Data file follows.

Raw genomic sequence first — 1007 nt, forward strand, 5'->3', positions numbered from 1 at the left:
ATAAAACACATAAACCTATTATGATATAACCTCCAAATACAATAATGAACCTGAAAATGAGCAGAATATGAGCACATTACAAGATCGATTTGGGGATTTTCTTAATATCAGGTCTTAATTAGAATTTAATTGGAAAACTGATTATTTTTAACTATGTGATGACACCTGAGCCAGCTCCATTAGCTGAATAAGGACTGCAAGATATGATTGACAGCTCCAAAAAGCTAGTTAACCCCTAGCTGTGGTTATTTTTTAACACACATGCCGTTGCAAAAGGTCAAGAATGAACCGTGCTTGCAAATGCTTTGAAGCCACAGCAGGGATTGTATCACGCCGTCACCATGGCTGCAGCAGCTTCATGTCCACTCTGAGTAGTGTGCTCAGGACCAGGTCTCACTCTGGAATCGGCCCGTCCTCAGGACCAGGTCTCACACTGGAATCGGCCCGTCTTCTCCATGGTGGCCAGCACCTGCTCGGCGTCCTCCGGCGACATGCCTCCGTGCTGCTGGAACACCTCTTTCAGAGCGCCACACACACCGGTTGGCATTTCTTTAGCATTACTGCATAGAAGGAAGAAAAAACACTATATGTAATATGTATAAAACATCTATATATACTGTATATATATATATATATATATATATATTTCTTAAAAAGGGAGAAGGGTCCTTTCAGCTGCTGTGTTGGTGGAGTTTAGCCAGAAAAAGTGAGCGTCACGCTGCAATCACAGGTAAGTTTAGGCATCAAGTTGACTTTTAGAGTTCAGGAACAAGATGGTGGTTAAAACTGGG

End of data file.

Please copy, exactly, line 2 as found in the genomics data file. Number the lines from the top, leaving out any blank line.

ATAAAACACATAAACCTATTATGATATAACCTCCAAATACAATAATGAACCTGAAAATGAGCAGAATATGAGCACATTACAAGATCGATTTGGGGATTTTCTTAATATCAGGTCTTAATTAGAATTTAATTGGAAAACTGATTATTTTTAACTATGTGATGACACCTGAGCCAGCTCCATTAGCTGAATAAGGACTGCAAGATATGATTGACAGCTCCAAAAAGCTAGTTAACCCCTAGCTGTGGTTATTTTTTAACACACATGCCGTTGCAAAAGGTCAAGAATGAACCGTGCTTGCAAATGCTTTGAAGCCACAGCAGGGATTGTATCACGCCGTCACCATGGCTGCAGCAGCTTCATGTCCACTCTGAGTAGTGTGCTCAGGACCAGGTCTCACTCTGGAATCGGCCCGTCCTCAGGACCAGGTCTCACACTGGAATCGGCCCGTCTTCTCCATGGTGGCCAGCACCTGCTCGGCGTCCTCCGGCGACATGCCTCCGTGCTGCTGGAACACCTCTTTCAGAGCGCCACACACACCGGTTGGCATTTCTTTAGCATTACTGCATAGAAGGAAGAAAAAACACTATATGTAATATGTATAAAACATCTATATATACTGTATATATATATATATATATATATATATTTCTTAAAAAGGGAGAAGGGTCCTTTCAGCTGCTGTGTTGGTGGAGTTTAGCCAGAAAAAGTGAGCGTCACGCTGCAATCACAGGTAAGTTTAGGCATCAAGTTGACTTTTAGAGTTCAGGAACAAGATGGTGGTTAAAACTGGG